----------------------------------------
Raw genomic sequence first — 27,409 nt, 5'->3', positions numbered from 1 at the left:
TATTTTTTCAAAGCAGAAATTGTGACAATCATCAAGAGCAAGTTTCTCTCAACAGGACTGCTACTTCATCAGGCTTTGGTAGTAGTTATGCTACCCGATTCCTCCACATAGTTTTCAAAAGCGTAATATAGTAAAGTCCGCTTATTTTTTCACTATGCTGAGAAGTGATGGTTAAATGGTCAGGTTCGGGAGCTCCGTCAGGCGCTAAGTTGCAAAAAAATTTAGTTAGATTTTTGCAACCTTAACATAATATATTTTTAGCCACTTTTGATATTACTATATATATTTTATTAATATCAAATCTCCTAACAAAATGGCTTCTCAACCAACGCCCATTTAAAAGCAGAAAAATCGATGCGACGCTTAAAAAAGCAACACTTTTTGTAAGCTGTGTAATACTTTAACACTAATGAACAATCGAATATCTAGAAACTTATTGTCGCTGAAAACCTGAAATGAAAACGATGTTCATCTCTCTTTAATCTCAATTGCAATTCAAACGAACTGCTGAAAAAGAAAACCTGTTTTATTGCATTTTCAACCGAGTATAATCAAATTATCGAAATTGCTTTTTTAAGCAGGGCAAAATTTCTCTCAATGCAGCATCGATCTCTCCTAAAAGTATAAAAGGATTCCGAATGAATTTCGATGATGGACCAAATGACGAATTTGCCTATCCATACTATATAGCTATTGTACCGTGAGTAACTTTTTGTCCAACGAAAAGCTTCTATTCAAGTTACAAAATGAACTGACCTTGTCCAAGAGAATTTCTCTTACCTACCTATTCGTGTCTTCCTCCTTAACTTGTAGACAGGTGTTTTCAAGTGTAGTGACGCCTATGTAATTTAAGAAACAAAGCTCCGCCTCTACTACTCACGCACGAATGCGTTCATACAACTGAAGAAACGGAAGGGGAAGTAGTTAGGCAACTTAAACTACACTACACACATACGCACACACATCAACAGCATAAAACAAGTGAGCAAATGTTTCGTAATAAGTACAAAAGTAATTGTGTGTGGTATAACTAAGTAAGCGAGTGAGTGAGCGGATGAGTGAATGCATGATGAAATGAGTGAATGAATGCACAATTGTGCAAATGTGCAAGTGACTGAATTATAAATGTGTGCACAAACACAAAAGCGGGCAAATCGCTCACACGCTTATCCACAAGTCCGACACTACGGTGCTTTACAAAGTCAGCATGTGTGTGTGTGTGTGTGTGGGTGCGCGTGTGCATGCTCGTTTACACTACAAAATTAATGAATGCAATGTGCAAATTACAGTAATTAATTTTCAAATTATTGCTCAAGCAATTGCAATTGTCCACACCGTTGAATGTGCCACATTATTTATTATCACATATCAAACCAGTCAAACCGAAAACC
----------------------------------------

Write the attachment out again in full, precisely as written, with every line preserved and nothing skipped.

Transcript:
Raw genomic sequence first — 27,409 nt, 5'->3', positions numbered from 1 at the left:
TATTTTTTCAAAGCAGAAATTGTGACAATCATCAAGAGCAAGTTTCTCTCAACAGGACTGCTACTTCATCAGGCTTTGGTAGTAGTTATGCTACCCGATTCCTCCACATAGTTTTCAAAAGCGTAATATAGTAAAGTCCGCTTATTTTTTCACTATGCTGAGAAGTGATGGTTAAATGGTCAGGTTCGGGAGCTCCGTCAGGCGCTAAGTTGCAAAAAAATTTAGTTAGATTTTTGCAACCTTAACATAATATATTTTTAGCCACTTTTGATATTACTATATATATTTTATTAATATCAAATCTCCTAACAAAATGGCTTCTCAACCAACGCCCATTTAAAAGCAGAAAAATCGATGCGACGCTTAAAAAAGCAACACTTTTTGTAAGCTGTGTAATACTTTAACACTAATGAACAATCGAATATCTAGAAACTTATTGTCGCTGAAAACCTGAAATGAAAACGATGTTCATCTCTCTTTAATCTCAATTGCAATTCAAACGAACTGCTGAAAAAGAAAACCTGTTTTATTGCATTTTCAACCGAGTATAATCAAATTATCGAAATTGCTTTTTTAAGCAGGGCAAAATTTCTCTCAATGCAGCATCGATCTCTCCTAAAAGTATAAAAGGATTCCGAATGAATTTCGATGATGGACCAAATGACGAATTTGCCTATCCATACTATATAGCTATTGTACCGTGAGTAACTTTTTGTCCAACGAAAAGCTTCTATTCAAGTTACAAAATGAACTGACCTTGTCCAAGAGAATTTCTCTTACCTACCTATTCGTGTCTTCCTCCTTAACTTGTAGACAGGTGTTTTCAAGTGTAGTGACGCCTATGTAATTTAAGAAACAAAGCTCCGCCTCTACTACTCACGCACGAATGCGTTCATACAACTGAAGAAACGGAAGGGGAAGTAGTTAGGCAACTTAAACTACACTACACACATACGCACACACATCAACAGCATAAAACAAGTGAGCAAATGTTTCGTAATAAGTACAAAAGTAATTGTGTGTGGTATAACTAAGTAAGCGAGTGAGTGAGCGGATGAGTGAATGCATGATGAAATGAGTGAATGAATGCACAATTGTGCAAATGTGCAAGTGACTGAATTATAAATGTGTGCACAAACACAAAAGCGGGCAAATCGCTCACACGCTTATCCACAAGTCCGACACTACGGTGCTTTACAAAGTCAGCATGTGTGTGTGTGTGTGTGTGGGTGCGCGTGTGCATGCTCGTTTACACTACAAAATTAATGAATGCAATGTGCAAATTACAGTAATTAATTTTCAAATTATTGCTCAAGCAATTGCAATTGTCCACACCGTTGAATGTGCCACATTATTTATTATCACATATCAAACCAGTCAAACCGAAAACC